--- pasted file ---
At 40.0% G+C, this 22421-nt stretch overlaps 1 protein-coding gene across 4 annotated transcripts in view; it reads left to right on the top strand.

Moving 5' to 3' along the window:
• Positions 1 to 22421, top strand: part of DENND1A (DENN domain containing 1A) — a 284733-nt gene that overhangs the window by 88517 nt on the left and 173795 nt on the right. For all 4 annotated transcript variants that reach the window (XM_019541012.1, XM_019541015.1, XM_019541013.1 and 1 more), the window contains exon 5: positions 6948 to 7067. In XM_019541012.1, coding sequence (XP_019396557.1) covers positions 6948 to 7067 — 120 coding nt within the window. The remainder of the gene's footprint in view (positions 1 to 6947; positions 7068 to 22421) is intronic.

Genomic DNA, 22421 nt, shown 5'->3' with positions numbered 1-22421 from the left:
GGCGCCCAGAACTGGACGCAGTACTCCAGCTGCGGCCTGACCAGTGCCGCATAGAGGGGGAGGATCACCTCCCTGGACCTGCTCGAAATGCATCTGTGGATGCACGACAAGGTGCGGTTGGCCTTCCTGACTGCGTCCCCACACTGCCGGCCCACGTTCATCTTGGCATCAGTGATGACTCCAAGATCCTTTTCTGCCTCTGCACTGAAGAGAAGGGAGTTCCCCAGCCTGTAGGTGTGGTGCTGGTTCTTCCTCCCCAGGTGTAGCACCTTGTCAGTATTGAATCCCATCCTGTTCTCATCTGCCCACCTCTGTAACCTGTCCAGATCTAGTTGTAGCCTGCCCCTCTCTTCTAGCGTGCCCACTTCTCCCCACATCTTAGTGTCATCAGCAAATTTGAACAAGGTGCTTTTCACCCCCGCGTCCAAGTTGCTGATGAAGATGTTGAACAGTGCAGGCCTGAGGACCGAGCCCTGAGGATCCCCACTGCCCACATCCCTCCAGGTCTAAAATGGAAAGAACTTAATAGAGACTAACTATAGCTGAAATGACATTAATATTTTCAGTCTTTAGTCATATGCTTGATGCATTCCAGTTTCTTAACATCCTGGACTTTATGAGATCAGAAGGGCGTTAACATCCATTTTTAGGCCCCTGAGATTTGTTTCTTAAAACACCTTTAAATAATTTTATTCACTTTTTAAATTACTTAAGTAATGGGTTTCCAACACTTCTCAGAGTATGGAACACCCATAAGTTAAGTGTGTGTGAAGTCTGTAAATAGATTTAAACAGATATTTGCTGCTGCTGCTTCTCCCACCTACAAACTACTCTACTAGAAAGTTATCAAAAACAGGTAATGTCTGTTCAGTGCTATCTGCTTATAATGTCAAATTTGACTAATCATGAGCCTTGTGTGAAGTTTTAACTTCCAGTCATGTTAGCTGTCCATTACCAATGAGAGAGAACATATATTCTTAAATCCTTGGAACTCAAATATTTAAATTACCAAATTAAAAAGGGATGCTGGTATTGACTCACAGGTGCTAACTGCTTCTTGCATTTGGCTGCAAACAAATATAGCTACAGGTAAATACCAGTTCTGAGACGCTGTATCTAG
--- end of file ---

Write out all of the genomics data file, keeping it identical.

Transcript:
At 40.0% G+C, this 22421-nt stretch overlaps 1 protein-coding gene across 4 annotated transcripts in view; it reads left to right on the top strand.

Moving 5' to 3' along the window:
• Positions 1 to 22421, top strand: part of DENND1A (DENN domain containing 1A) — a 284733-nt gene that overhangs the window by 88517 nt on the left and 173795 nt on the right. For all 4 annotated transcript variants that reach the window (XM_019541012.1, XM_019541015.1, XM_019541013.1 and 1 more), the window contains exon 5: positions 6948 to 7067. In XM_019541012.1, coding sequence (XP_019396557.1) covers positions 6948 to 7067 — 120 coding nt within the window. The remainder of the gene's footprint in view (positions 1 to 6947; positions 7068 to 22421) is intronic.

Genomic DNA, 22421 nt, shown 5'->3' with positions numbered 1-22421 from the left:
GGCGCCCAGAACTGGACGCAGTACTCCAGCTGCGGCCTGACCAGTGCCGCATAGAGGGGGAGGATCACCTCCCTGGACCTGCTCGAAATGCATCTGTGGATGCACGACAAGGTGCGGTTGGCCTTCCTGACTGCGTCCCCACACTGCCGGCCCACGTTCATCTTGGCATCAGTGATGACTCCAAGATCCTTTTCTGCCTCTGCACTGAAGAGAAGGGAGTTCCCCAGCCTGTAGGTGTGGTGCTGGTTCTTCCTCCCCAGGTGTAGCACCTTGTCAGTATTGAATCCCATCCTGTTCTCATCTGCCCACCTCTGTAACCTGTCCAGATCTAGTTGTAGCCTGCCCCTCTCTTCTAGCGTGCCCACTTCTCCCCACATCTTAGTGTCATCAGCAAATTTGAACAAGGTGCTTTTCACCCCCGCGTCCAAGTTGCTGATGAAGATGTTGAACAGTGCAGGCCTGAGGACCGAGCCCTGAGGATCCCCACTGCCCACATCCCTCCAGGTCTAAAATGGAAAGAACTTAATAGAGACTAACTATAGCTGAAATGACATTAATATTTTCAGTCTTTAGTCATATGCTTGATGCATTCCAGTTTCTTAACATCCTGGACTTTATGAGATCAGAAGGGCGTTAACATCCATTTTTAGGCCCCTGAGATTTGTTTCTTAAAACACCTTTAAATAATTTTATTCACTTTTTAAATTACTTAAGTAATGGGTTTCCAACACTTCTCAGAGTATGGAACACCCATAAGTTAAGTGTGTGTGAAGTCTGTAAATAGATTTAAACAGATATTTGCTGCTGCTGCTTCTCCCACCTACAAACTACTCTACTAGAAAGTTATCAAAAACAGGTAATGTCTGTTCAGTGCTATCTGCTTATAATGTCAAATTTGACTAATCATGAGCCTTGTGTGAAGTTTTAACTTCCAGTCATGTTAGCTGTCCATTACCAATGAGAGAGAACATATATTCTTAAATCCTTGGAACTCAAATATTTAAATTACCAAATTAAAAAGGGATGCTGGTATTGACTCACAGGTGCTAACTGCTTCTTGCATTTGGCTGCAAACAAATATAGCTACAGGTAAATACCAGTTCTGAGACGCTGTATCTAG